Saturday, October 8, 2011
The Strange Death Of Canadian TV
It wasn't supposed to happen like this. The decline and fall of Canadian TV, I mean.
But this new season finds Canadian shows hanging on by a thread while American imports we can already catch from border stations get pride of place in scheduling.
Cable operators are instructed by the CRTC to black out incoming border TV signals and substitute the same shows from the Canadian stations thus giving these series a double rating Canadian shows never enjoy.
So American series will always out rate the Canadian competition by huge figures.
Way back in 1977 my greatish predecessor at the Toronto Star, TV critic Jack Miller, started a hell of a firestorm.
For weeks Miller poured over BBG ratings figures and finally announced that Toronto TV fans spent less than 10 per cent of their prime time viewing Canadian shows.
What a political stink that caused! Questions were asked in Parliament. Network heads were relentlessly grilled at CRTC meetings.
And yet it was all true.
Canadian TV in those days was a 10-channel universe. Today there are hundreds of cable channels out there.
But it seems to me the more channels we get the less quality Canadian drama there is available.
Back then the CRTC was setting down the ground rules for the wonderful world of cable TV and the expansion of conventional commercial networks.
Headed by the brilliant, mercurial Pierre Juneau the CRTC envisaged a grand network of new Canadian channels to serve the public with locally grown shows enjoying the best time slots.
At CBC license renewal hearings Pierre Berton who after all starred on CBC's Front Page Challenge told startled CRTC commissioners the Corp deliberately reserved its best slots for American imports because they attracted more advertising revenue. He charged that Canadian material got the inferior time slots and hence lower ratings.
I was covering that particular hearing for The Spectator and I looked over at the bank of CBC executives and all were beet red from anger. But it was true, that's what truly got them going.
When Juneau didn't think CTV was making enough Canadian shows he slapped a one year license renewal on the network despite the protests of CTV president Murray Chercover.
It was Chercover who once explained to me why CTV never had a fall launch: "Jim, our big Canadian show is Littlest Hobo. You want me to promote THAT?"
At CBC's license renewal hearing Juneau went head to head with CBC President Laurent Picard over the long term aims of the CBC. Picard favored a mixed schedule with big rated U.S. shows leading into Canadian shows and thereby juicing up the ratings.
Juneau scolded him harshly --he favored a true Canadian network.
And the irony is when Juneau finally became CBC President and cancelled all American series he found he didn't have the finances to put on many scripted dramas at all. Successive federal cuts had denuded CBC of its greatness.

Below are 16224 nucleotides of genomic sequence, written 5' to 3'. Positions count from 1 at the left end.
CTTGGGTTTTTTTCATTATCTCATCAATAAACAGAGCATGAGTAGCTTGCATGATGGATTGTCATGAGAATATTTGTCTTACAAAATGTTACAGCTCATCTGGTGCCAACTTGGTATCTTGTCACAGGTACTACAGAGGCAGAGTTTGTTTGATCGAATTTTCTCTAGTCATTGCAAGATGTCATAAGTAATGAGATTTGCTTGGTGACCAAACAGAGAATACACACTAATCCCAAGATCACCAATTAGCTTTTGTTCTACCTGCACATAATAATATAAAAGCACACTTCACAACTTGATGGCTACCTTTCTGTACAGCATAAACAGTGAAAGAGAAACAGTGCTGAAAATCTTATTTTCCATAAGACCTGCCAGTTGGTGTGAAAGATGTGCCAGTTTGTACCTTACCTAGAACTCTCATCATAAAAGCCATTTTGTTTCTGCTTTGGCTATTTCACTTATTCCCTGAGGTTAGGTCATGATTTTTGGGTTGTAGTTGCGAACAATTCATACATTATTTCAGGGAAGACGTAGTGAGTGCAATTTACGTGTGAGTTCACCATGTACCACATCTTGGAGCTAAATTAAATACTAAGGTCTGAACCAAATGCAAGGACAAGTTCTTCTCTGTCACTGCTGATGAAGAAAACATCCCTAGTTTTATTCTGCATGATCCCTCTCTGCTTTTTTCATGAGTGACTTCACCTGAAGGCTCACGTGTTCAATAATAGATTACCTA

In 1977 Jack Miller thought Canadian TV on shaky ground. But I'll wager in today's multichannel TV universe that prime time viewing of Canadian shows is way, way below 10 per cent. I think it's closer to five per cent these days.
Look, I remember in 1985 Canadian TV produced 11 prime time hourlong drama series. What a bonanza! Included in the mix were Street Legal, Wind Up My Back, The City, Power Play. Fantastic!.
But by the next season there were only two series left.
What happened? The commercial networks spearheaded by CTV and Global got the CRTC to change the rules and instead of specifically requesting a certain number of filmed dramas the Commission simply lumped all Canadian content into one mass category.
The next season the commercial networks substituted inexpensive documentaries and reality outings. Canadian TV series drama has been dead ever since.
And why not? A seasoned Canadian producer just told me the networks can buy a big American hit for $100,000 an episode. It comes with gobs of publicity --after all most of the morning and afternoon talk shows are American imports, too.
By contrast a beleagured Canadian producer can spend at best $800,000 to a cool million on each episode of his drama series.
Commercial networks exist to make money. Which is why they spend $600 million or more a year on American shows and less than $100 million on Canadian stuff.
Remember that in prime time Canadian content must be 50 per cent.
Remember also that prime time in Canada starts at 7 p.m. --that was a change CTV's Chercover fought for so he could plop in the likes of Stars On Ice and Half The George Kirby Comedy Hour before switching to U.S. imports. And an hour of Canadian content counts as 90 minutes because of another weird CRTC ruling.
This fall CTV has one scripted drama, Global has none right now.
Network sources say some Canadian series are running on their cable networks while other Canadian dramas are expected later in the fall or at midseason.
But this trickling away of Canadian drama has caused no outcry like it did in 1977 after Jack Miller's revelations.
Could it be Canadians no longer care?
Or did they tune away from Canadian TV a long time ago?